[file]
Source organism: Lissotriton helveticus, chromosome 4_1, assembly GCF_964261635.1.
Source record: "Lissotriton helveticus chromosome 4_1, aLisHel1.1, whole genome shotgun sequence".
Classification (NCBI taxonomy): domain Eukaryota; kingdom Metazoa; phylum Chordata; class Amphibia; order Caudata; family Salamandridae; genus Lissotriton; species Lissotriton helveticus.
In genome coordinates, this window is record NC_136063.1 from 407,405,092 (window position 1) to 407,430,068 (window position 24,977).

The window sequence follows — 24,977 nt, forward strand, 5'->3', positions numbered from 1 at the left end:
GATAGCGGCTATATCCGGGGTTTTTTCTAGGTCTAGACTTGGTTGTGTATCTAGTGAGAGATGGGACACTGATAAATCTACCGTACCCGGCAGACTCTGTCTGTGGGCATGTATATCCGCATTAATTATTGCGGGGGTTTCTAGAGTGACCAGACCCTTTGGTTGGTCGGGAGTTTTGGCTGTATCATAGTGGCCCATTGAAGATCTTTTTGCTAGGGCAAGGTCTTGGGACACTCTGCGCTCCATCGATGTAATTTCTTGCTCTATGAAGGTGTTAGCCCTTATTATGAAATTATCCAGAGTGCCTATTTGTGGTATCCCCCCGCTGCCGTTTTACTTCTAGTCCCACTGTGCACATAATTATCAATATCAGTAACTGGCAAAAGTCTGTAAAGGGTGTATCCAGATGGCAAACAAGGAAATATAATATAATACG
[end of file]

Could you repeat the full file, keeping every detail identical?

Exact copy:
Source organism: Lissotriton helveticus, chromosome 4_1, assembly GCF_964261635.1.
Source record: "Lissotriton helveticus chromosome 4_1, aLisHel1.1, whole genome shotgun sequence".
Classification (NCBI taxonomy): domain Eukaryota; kingdom Metazoa; phylum Chordata; class Amphibia; order Caudata; family Salamandridae; genus Lissotriton; species Lissotriton helveticus.
In genome coordinates, this window is record NC_136063.1 from 407,405,092 (window position 1) to 407,430,068 (window position 24,977).

The window sequence follows — 24,977 nt, forward strand, 5'->3', positions numbered from 1 at the left end:
GATAGCGGCTATATCCGGGGTTTTTTCTAGGTCTAGACTTGGTTGTGTATCTAGTGAGAGATGGGACACTGATAAATCTACCGTACCCGGCAGACTCTGTCTGTGGGCATGTATATCCGCATTAATTATTGCGGGGGTTTCTAGAGTGACCAGACCCTTTGGTTGGTCGGGAGTTTTGGCTGTATCATAGTGGCCCATTGAAGATCTTTTTGCTAGGGCAAGGTCTTGGGACACTCTGCGCTCCATCGATGTAATTTCTTGCTCTATGAAGGTGTTAGCCCTTATTATGAAATTATCCAGAGTGCCTATTTGTGGTATCCCCCCGCTGCCGTTTTACTTCTAGTCCCACTGTGCACATAATTATCAATATCAGTAACTGGCAAAAGTCTGTAAAGGGTGTATCCAGATGGCAAACAAGGAAATATAATATAATACG